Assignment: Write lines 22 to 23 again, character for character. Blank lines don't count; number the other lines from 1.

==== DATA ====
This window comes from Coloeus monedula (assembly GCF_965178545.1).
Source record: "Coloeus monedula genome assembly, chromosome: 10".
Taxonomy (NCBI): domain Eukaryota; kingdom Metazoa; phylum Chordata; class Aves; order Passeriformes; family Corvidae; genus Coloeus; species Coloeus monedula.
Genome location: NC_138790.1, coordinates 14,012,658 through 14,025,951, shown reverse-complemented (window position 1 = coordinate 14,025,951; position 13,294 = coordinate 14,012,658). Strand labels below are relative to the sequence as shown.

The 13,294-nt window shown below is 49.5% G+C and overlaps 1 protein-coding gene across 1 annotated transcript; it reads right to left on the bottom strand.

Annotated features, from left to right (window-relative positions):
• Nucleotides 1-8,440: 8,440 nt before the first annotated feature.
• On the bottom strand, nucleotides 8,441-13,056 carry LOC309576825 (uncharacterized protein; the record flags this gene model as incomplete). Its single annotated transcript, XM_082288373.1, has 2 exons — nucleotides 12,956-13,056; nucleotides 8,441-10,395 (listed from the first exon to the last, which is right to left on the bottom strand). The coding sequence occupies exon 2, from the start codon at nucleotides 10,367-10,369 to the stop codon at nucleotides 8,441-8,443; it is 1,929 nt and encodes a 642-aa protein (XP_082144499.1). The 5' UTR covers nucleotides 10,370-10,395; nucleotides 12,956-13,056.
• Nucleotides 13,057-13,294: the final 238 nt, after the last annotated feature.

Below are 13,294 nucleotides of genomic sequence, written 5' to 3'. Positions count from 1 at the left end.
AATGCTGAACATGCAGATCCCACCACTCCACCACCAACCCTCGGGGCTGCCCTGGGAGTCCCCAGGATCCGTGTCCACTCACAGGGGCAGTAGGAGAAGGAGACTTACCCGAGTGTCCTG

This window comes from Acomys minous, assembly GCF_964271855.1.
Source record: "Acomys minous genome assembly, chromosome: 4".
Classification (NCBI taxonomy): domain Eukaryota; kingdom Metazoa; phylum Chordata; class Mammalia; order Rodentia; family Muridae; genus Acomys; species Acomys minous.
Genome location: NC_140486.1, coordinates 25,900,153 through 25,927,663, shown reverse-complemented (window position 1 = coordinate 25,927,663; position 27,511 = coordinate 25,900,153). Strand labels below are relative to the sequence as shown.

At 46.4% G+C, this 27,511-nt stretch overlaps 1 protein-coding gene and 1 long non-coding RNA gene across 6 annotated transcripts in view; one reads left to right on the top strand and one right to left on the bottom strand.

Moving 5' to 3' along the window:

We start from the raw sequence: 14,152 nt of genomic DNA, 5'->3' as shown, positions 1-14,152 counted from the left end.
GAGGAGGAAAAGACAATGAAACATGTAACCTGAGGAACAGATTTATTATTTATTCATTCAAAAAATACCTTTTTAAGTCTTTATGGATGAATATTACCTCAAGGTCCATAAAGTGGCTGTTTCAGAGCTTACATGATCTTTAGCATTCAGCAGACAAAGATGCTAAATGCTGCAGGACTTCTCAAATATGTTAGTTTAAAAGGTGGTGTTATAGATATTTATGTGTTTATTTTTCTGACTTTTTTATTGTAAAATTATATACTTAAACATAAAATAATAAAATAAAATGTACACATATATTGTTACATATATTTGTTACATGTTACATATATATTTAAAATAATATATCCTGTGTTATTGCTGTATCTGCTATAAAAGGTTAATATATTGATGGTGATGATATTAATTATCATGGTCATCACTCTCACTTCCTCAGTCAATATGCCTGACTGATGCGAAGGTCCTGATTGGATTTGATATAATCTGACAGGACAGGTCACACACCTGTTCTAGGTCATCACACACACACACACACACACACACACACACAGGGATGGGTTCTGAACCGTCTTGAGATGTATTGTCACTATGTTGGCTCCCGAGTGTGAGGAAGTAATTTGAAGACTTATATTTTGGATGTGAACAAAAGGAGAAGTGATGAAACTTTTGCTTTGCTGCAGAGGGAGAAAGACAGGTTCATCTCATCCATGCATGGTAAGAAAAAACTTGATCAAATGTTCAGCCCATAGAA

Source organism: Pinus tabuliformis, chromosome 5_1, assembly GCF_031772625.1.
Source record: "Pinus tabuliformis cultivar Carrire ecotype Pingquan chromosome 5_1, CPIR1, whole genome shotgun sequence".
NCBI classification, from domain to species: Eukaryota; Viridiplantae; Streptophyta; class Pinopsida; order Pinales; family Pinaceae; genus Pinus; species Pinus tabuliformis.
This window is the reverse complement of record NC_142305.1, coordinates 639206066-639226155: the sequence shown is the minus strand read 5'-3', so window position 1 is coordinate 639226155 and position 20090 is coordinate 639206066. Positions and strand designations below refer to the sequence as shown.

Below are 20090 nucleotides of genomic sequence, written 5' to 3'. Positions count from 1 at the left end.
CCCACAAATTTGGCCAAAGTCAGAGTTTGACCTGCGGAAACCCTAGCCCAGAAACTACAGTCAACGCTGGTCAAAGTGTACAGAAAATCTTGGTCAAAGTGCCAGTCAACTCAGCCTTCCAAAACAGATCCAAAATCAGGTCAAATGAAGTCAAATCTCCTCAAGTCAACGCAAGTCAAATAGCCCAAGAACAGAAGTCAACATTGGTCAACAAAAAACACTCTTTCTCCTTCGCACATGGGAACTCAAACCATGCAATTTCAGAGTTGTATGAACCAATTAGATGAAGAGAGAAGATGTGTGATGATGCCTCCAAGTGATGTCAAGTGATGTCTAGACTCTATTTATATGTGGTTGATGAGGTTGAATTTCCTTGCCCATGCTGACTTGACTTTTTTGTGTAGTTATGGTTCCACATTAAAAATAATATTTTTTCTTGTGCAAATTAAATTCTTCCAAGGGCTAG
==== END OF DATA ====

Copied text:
NCBI classification, from domain to species: Eukaryota; Viridiplantae; Streptophyta; class Pinopsida; order Pinales; family Pinaceae; genus Pinus; species Pinus tabuliformis.
This window is the reverse complement of record NC_142305.1, coordinates 639206066-639226155: the sequence shown is the minus strand read 5'-3', so window position 1 is coordinate 639226155 and position 20090 is coordinate 639206066. Positions and strand designations below refer to the sequence as shown.